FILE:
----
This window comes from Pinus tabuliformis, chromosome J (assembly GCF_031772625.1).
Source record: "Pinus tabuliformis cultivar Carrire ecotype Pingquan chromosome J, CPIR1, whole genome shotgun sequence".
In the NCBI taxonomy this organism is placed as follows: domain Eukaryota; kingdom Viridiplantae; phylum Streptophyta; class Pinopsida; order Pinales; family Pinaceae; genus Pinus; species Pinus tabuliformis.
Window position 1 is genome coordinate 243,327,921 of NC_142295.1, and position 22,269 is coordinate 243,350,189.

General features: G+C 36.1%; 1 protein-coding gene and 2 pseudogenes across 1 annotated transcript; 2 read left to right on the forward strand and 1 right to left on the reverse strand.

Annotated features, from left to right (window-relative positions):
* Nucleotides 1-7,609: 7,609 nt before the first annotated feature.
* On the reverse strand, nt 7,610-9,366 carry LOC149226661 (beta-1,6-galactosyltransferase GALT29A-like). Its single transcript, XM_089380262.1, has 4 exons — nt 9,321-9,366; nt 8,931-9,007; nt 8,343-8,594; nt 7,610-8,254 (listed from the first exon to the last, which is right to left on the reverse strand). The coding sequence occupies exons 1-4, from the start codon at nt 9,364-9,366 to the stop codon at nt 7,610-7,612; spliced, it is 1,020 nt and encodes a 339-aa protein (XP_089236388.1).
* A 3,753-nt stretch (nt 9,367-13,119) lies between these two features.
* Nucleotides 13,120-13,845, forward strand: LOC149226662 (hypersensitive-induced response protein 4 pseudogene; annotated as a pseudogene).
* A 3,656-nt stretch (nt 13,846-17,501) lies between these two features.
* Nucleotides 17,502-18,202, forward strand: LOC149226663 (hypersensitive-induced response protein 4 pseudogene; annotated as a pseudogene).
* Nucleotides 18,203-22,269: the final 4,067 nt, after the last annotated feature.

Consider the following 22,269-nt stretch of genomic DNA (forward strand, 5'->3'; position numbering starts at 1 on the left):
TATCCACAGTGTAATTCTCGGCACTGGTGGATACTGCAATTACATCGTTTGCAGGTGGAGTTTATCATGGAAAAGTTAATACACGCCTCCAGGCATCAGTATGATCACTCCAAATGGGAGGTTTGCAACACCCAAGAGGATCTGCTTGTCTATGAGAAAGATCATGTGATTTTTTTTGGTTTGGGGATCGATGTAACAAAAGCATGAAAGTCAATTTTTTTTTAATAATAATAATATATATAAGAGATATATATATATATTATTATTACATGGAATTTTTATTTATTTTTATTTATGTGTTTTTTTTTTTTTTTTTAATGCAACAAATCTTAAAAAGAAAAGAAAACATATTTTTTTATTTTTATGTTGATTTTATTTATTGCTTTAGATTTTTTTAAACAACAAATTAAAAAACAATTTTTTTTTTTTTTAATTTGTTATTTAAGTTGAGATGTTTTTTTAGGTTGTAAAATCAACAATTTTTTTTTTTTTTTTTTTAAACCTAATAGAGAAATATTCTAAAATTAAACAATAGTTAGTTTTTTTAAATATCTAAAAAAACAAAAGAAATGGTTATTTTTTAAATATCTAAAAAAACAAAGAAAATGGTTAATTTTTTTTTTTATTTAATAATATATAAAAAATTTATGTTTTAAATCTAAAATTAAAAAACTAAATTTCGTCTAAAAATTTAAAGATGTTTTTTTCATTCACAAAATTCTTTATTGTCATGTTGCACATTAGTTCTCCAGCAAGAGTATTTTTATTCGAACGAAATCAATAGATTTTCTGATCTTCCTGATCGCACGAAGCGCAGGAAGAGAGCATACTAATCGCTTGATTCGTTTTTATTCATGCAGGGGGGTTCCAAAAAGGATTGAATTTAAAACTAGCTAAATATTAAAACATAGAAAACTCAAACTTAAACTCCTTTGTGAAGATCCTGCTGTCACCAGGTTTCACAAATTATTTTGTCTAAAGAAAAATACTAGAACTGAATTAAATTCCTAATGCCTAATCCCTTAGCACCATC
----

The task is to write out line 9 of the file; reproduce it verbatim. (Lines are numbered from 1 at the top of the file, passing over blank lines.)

* A 3,753-nt stretch (nt 9,367-13,119) lies between these two features.